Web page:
Surety insists that if there was outrageous conduct susceptible of a punitive damage award, it was that of Modersohn, not that of Surety. It cites Mattyasovszky v. West Towns Bus Company, 61 Ill.2d 31, 36-37, 330 N.E.2d 509, 512 (1975); and Tolle v. Interstate Truck Lines, Inc., 42 Ill.App.3d 771, 1 Ill.Dec. 437, 356 N.E.2d 625 (1976), for the proposition that an innocent principal is not liable for punitive damages arising out of the conduct of its agent. Modersohn, it argues, was not a sufficiently high-ranking employee to make Surety liable for punishment. The problem with the argument is that Kaufman was such an employee, and the jury could permissibly find that Kaufman either authorized Modersohn's fraud or ratified it, either of which is sufficient under the cited authorities.
In accordance with the foregoing, the judgment of the district court upon remand will stand affirmed as to the punitive damages both as to liability and as to amount.
Surety's final argument is that several trial errors combined to render the jury's verdict a product of passion and prejudice. First, it complains of allowing the jury to hear the evidence of the Durants' difficulties when their house proved uninhabitable. Although punitive damages are not allowed for the purpose of compensating the plaintiff for his loss, the circumstances in which the plaintiff is put are relevant in determining the outrageousness of the defendant's conduct. See Bucher v. Krause, 200 F.2d 576, 587 (7th Cir. 1952); cert. denied, 345 U.S. 997, 73 S.Ct. 1141, 97 L.Ed. 1404 (1953). Although there is no evidence that all of the details of the Durants' difficulties were communicated to Surety as they developed, Surety was shown to have had at least general knowledge thereof. We see no error in the district court's conclusion that there was no real likelihood of creating passion or prejudice, at least in the circumstances of this case. In an ironic way, the court's error in allowing the jury to award mental suffering damages meaningfully reduced the risk of prejudice in the punitive portion of the award, because the jury was clearly told in the event of plaintiffs' verdict to compensate the Durants only for their actual damages and that any punitive damages award should be limited to punishment for Surety.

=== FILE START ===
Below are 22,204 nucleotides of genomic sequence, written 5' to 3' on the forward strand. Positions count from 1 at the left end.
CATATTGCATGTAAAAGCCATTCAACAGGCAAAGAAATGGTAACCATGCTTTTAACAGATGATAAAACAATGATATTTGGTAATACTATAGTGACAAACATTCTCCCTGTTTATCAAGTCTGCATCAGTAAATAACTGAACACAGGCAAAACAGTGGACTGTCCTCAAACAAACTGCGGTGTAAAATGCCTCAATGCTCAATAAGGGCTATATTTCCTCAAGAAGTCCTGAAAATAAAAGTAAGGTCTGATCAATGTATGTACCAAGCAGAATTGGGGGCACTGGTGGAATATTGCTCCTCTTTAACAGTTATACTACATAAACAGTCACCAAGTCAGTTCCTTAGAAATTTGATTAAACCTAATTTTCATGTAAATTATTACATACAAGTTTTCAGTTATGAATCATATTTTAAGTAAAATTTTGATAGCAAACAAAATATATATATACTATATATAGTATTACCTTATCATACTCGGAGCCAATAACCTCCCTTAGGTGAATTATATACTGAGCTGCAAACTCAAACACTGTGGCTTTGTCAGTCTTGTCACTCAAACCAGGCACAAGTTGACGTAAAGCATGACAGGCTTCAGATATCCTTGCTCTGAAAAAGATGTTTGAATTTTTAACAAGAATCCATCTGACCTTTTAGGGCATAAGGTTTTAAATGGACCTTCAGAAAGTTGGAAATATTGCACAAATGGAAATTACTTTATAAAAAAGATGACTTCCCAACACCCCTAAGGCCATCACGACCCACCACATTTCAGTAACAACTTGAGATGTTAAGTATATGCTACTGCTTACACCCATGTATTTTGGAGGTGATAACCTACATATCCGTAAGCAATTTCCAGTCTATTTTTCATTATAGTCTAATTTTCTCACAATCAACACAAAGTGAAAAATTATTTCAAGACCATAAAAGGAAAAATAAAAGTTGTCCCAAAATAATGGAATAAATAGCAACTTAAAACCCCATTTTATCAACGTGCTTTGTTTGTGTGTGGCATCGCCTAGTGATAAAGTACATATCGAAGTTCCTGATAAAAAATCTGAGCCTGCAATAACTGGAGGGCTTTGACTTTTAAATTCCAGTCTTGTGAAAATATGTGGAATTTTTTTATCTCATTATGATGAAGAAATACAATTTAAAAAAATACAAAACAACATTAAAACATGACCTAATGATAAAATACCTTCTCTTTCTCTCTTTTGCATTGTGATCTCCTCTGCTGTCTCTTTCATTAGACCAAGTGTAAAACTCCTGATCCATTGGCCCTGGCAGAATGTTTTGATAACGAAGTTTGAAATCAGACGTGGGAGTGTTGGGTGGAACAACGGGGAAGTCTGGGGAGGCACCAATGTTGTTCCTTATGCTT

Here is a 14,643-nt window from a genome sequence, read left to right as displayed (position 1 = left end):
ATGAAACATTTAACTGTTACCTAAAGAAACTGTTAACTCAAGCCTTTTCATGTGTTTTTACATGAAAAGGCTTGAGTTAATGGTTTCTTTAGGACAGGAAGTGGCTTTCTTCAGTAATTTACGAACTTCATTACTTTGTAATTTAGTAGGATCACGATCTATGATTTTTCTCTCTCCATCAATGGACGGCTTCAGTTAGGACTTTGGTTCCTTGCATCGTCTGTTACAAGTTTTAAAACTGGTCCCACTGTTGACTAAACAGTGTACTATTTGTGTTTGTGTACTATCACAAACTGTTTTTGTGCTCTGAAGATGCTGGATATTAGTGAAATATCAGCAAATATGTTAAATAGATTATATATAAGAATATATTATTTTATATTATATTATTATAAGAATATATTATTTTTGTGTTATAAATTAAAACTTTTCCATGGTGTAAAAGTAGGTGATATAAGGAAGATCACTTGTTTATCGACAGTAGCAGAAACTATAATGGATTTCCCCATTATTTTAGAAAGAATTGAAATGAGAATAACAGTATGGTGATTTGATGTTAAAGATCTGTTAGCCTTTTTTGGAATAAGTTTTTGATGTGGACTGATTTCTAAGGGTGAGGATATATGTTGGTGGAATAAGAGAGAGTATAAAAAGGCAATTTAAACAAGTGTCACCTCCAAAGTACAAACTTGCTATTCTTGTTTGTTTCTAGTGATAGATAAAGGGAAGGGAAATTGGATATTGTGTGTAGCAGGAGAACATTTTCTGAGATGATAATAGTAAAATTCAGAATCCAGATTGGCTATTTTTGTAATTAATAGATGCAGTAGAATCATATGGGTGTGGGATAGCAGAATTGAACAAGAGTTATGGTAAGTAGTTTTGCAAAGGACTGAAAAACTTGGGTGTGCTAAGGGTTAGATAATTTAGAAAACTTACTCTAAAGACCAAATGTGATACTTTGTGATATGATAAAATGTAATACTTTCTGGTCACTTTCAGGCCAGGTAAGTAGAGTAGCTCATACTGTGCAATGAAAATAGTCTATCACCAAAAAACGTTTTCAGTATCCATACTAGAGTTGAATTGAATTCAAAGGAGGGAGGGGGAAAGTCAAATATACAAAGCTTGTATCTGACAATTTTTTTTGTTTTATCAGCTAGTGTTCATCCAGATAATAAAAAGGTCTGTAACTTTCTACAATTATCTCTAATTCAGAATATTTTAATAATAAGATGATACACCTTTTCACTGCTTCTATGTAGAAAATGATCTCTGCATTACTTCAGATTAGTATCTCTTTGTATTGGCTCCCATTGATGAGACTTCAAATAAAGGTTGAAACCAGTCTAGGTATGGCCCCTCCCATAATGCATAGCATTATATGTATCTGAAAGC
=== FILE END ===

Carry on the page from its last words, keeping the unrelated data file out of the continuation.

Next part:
While cross-examining Kaufman, counsel for the Durants began the following question, with reference to the Modersohn-Kaufman telephone call previously described: "Didn't Mr. Modersohn say something to this effect: `Mr. Kaufman, I have a hot buyer for the old Sonetz home and if we don't sell it, we won't be able to —'?" Surety's counsel objected, the district court ascertained that there was no evidence of such conversation in the record and that counsel for the Durants was not prepared to prove one, and the court then admonished counsel and instructed the jury to disregard the question. Obviously, the question was improper, but we agree with the district court that its prompt intervention eliminated any chance of prejudice.
Nor did the Durants' counsel's unadorned reference in closing argument to "that infamous telephone call . . . which only you can infer what was precisely said," or his suggestion that Surety decided to stick anxious buyers with a defective home, create improper prejudice. This, after all, was a part of plaintiffs' theory of the case, and suggesting inferences to a jury in final argument without misstating the supporting evidence is perfectly proper.
For the reasons stated in this opinion, the judgment of the district court as to compensatory damages is vacated and the judgment as to punitive damages is affirmed and the cause is remanded for further proceedings in accordance with this opinion. The parties shall bear their respective costs on appeal. Because of the unusual posture of this case on remand, Circuit Rule 18 shall not be applicable but the case will remain with the same district court judge for such further proceedings as may be necessary.